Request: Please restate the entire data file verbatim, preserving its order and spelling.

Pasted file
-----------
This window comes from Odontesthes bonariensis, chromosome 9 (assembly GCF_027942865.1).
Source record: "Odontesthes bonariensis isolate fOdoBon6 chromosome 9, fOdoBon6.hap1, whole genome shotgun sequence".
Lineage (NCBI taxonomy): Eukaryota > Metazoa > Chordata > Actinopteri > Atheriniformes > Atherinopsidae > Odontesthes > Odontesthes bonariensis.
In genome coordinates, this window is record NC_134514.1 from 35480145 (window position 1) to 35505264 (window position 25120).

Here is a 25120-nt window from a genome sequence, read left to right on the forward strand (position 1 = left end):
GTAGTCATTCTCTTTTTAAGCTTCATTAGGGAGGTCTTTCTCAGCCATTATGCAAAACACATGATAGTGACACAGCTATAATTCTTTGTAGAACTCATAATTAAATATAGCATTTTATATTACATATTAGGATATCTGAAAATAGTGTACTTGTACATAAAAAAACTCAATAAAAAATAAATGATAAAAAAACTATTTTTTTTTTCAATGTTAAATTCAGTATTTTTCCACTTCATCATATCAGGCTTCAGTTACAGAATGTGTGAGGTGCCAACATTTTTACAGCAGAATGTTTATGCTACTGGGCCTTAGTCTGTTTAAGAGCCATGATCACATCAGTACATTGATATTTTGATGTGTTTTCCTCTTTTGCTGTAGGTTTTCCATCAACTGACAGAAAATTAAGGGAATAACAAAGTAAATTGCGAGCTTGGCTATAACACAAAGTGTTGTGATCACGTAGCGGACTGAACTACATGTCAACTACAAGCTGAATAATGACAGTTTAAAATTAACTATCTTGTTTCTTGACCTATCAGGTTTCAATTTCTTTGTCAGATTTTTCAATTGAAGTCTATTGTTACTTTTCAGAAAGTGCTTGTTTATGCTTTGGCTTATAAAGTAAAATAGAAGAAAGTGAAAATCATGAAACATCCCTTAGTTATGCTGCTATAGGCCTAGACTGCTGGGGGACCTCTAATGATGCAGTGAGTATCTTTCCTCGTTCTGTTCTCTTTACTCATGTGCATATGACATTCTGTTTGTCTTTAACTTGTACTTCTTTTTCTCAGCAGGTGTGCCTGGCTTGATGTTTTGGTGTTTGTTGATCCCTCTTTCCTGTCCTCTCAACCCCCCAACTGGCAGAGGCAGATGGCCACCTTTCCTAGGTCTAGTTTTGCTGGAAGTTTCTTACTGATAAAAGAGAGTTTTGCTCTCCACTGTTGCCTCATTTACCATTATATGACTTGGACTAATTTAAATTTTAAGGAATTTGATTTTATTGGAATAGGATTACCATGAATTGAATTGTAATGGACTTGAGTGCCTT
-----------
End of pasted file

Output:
This window comes from Odontesthes bonariensis, chromosome 9 (assembly GCF_027942865.1).
Source record: "Odontesthes bonariensis isolate fOdoBon6 chromosome 9, fOdoBon6.hap1, whole genome shotgun sequence".
Lineage (NCBI taxonomy): Eukaryota > Metazoa > Chordata > Actinopteri > Atheriniformes > Atherinopsidae > Odontesthes > Odontesthes bonariensis.
In genome coordinates, this window is record NC_134514.1 from 35480145 (window position 1) to 35505264 (window position 25120).

Here is a 25120-nt window from a genome sequence, read left to right on the forward strand (position 1 = left end):
GTAGTCATTCTCTTTTTAAGCTTCATTAGGGAGGTCTTTCTCAGCCATTATGCAAAACACATGATAGTGACACAGCTATAATTCTTTGTAGAACTCATAATTAAATATAGCATTTTATATTACATATTAGGATATCTGAAAATAGTGTACTTGTACATAAAAAAACTCAATAAAAAATAAATGATAAAAAAACTATTTTTTTTTTCAATGTTAAATTCAGTATTTTTCCACTTCATCATATCAGGCTTCAGTTACAGAATGTGTGAGGTGCCAACATTTTTACAGCAGAATGTTTATGCTACTGGGCCTTAGTCTGTTTAAGAGCCATGATCACATCAGTACATTGATATTTTGATGTGTTTTCCTCTTTTGCTGTAGGTTTTCCATCAACTGACAGAAAATTAAGGGAATAACAAAGTAAATTGCGAGCTTGGCTATAACACAAAGTGTTGTGATCACGTAGCGGACTGAACTACATGTCAACTACAAGCTGAATAATGACAGTTTAAAATTAACTATCTTGTTTCTTGACCTATCAGGTTTCAATTTCTTTGTCAGATTTTTCAATTGAAGTCTATTGTTACTTTTCAGAAAGTGCTTGTTTATGCTTTGGCTTATAAAGTAAAATAGAAGAAAGTGAAAATCATGAAACATCCCTTAGTTATGCTGCTATAGGCCTAGACTGCTGGGGGACCTCTAATGATGCAGTGAGTATCTTTCCTCGTTCTGTTCTCTTTACTCATGTGCATATGACATTCTGTTTGTCTTTAACTTGTACTTCTTTTTCTCAGCAGGTGTGCCTGGCTTGATGTTTTGGTGTTTGTTGATCCCTCTTTCCTGTCCTCTCAACCCCCCAACTGGCAGAGGCAGATGGCCACCTTTCCTAGGTCTAGTTTTGCTGGAAGTTTCTTACTGATAAAAGAGAGTTTTGCTCTCCACTGTTGCCTCATTTACCATTATATGACTTGGACTAATTTAAATTTTAAGGAATTTGATTTTATTGGAATAGGATTACCATGAATTGAATTGTAATGGACTTGAGTGCCTT